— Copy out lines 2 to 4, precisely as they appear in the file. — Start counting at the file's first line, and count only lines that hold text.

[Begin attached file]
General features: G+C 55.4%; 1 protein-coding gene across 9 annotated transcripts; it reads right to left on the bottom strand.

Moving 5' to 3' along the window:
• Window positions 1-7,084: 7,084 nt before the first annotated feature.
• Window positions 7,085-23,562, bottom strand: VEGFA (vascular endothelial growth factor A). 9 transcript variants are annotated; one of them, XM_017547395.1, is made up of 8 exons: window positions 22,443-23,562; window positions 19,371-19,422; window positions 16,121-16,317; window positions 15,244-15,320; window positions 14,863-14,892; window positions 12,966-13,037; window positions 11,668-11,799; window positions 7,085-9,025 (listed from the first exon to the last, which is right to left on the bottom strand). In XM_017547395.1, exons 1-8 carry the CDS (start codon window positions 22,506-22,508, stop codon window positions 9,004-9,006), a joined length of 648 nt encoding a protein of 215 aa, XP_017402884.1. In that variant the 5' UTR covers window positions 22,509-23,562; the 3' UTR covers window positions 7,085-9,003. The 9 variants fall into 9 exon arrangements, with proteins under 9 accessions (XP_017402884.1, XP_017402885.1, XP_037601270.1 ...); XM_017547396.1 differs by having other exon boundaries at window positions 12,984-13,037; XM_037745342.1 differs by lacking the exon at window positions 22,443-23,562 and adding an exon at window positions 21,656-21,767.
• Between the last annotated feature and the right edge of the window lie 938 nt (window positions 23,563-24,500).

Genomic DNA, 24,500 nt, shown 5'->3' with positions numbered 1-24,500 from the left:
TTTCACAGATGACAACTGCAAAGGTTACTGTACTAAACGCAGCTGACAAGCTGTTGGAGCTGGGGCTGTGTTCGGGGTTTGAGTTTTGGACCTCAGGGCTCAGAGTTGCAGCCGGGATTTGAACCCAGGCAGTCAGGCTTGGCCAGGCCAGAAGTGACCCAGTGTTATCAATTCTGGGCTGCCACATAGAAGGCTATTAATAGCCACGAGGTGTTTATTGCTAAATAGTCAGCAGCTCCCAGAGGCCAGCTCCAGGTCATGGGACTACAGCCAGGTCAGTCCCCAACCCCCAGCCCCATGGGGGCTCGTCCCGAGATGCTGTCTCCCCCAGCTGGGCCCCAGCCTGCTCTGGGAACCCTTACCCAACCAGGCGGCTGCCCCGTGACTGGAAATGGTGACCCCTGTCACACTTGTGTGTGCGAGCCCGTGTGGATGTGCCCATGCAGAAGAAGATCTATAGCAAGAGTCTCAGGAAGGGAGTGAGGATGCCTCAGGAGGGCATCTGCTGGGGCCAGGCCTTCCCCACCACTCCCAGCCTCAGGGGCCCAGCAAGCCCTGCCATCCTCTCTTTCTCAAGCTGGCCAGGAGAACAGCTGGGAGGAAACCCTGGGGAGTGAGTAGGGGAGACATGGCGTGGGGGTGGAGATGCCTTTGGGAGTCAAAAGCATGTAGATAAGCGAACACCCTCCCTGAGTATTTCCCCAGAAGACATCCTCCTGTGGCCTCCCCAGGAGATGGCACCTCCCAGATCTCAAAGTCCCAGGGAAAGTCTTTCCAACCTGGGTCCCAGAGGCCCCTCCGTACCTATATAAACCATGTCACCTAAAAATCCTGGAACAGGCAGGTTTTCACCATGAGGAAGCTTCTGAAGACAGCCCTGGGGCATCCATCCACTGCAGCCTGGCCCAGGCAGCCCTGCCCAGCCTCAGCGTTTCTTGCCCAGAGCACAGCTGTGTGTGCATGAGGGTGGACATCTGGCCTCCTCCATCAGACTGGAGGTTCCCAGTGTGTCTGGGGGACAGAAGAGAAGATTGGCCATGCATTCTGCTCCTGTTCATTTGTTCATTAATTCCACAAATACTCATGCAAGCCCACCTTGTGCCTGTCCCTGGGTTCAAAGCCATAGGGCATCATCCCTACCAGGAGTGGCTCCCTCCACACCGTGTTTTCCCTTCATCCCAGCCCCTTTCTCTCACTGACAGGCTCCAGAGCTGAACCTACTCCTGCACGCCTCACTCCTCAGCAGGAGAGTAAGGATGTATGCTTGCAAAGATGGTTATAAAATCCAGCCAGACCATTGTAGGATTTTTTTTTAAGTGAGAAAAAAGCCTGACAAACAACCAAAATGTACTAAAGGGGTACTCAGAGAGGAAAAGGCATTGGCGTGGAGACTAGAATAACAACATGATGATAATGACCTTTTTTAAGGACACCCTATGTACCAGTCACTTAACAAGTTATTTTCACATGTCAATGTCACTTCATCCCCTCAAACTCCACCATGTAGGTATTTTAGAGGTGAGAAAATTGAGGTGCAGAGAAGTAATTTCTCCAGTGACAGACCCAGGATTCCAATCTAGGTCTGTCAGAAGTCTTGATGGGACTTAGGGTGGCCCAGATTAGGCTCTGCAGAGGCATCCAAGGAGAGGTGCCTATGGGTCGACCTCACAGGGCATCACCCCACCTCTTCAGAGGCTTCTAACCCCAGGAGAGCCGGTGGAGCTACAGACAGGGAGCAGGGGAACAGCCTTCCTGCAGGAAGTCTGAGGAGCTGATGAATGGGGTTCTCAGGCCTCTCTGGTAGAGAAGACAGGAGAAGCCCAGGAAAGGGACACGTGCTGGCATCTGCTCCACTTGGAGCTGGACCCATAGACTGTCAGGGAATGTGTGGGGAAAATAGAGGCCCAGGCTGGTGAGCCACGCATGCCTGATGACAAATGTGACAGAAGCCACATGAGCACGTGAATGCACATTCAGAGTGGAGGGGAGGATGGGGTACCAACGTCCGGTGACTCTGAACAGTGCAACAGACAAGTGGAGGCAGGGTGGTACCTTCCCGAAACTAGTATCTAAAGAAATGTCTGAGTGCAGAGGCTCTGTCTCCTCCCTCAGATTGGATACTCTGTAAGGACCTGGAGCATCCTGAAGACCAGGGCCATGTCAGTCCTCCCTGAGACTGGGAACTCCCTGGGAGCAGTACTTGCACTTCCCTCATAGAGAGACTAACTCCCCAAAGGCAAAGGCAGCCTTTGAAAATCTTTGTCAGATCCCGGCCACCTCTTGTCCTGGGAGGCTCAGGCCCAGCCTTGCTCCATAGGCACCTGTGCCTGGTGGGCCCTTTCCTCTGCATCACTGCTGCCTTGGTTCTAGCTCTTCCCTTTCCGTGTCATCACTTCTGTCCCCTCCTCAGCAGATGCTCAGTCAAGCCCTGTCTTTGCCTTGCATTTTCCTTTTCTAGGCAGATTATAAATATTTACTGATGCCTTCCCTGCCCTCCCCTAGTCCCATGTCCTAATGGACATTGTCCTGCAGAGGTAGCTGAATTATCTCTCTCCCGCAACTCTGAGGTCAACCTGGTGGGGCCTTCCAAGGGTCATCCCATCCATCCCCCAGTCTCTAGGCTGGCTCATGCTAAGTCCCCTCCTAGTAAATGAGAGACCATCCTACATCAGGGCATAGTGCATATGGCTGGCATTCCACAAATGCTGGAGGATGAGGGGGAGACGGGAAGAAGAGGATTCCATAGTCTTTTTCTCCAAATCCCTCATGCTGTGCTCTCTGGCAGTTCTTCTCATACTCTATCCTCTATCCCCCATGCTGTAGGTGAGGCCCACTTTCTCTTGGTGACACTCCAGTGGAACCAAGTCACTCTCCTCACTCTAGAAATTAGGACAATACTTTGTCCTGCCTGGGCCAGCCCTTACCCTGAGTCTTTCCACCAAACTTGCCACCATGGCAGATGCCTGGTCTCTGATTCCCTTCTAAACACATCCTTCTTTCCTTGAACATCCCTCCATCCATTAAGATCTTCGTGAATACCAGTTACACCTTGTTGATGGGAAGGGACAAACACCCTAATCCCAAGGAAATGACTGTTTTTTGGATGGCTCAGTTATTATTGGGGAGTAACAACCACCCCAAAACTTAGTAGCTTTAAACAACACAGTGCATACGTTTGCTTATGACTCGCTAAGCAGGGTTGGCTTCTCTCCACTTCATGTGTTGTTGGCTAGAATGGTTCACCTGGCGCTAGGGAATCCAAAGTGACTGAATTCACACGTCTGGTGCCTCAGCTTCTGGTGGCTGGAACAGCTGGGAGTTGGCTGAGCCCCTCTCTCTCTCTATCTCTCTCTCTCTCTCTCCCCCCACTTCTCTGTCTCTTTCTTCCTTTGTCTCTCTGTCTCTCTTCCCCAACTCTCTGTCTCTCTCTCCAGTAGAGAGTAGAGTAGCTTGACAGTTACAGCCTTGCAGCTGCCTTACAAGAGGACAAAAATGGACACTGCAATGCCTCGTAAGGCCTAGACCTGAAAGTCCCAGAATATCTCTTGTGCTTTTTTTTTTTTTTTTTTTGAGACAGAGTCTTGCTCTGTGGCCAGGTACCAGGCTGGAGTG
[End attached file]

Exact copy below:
Moving 5' to 3' along the window:
• Window positions 1-7,084: 7,084 nt before the first annotated feature.
• Window positions 7,085-23,562, bottom strand: VEGFA (vascular endothelial growth factor A). 9 transcript variants are annotated; one of them, XM_017547395.1, is made up of 8 exons: window positions 22,443-23,562; window positions 19,371-19,422; window positions 16,121-16,317; window positions 15,244-15,320; window positions 14,863-14,892; window positions 12,966-13,037; window positions 11,668-11,799; window positions 7,085-9,025 (listed from the first exon to the last, which is right to left on the bottom strand). In XM_017547395.1, exons 1-8 carry the CDS (start codon window positions 22,506-22,508, stop codon window positions 9,004-9,006), a joined length of 648 nt encoding a protein of 215 aa, XP_017402884.1. In that variant the 5' UTR covers window positions 22,509-23,562; the 3' UTR covers window positions 7,085-9,003. The 9 variants fall into 9 exon arrangements, with proteins under 9 accessions (XP_017402884.1, XP_017402885.1, XP_037601270.1 ...); XM_017547396.1 differs by having other exon boundaries at window positions 12,984-13,037; XM_037745342.1 differs by lacking the exon at window positions 22,443-23,562 and adding an exon at window positions 21,656-21,767.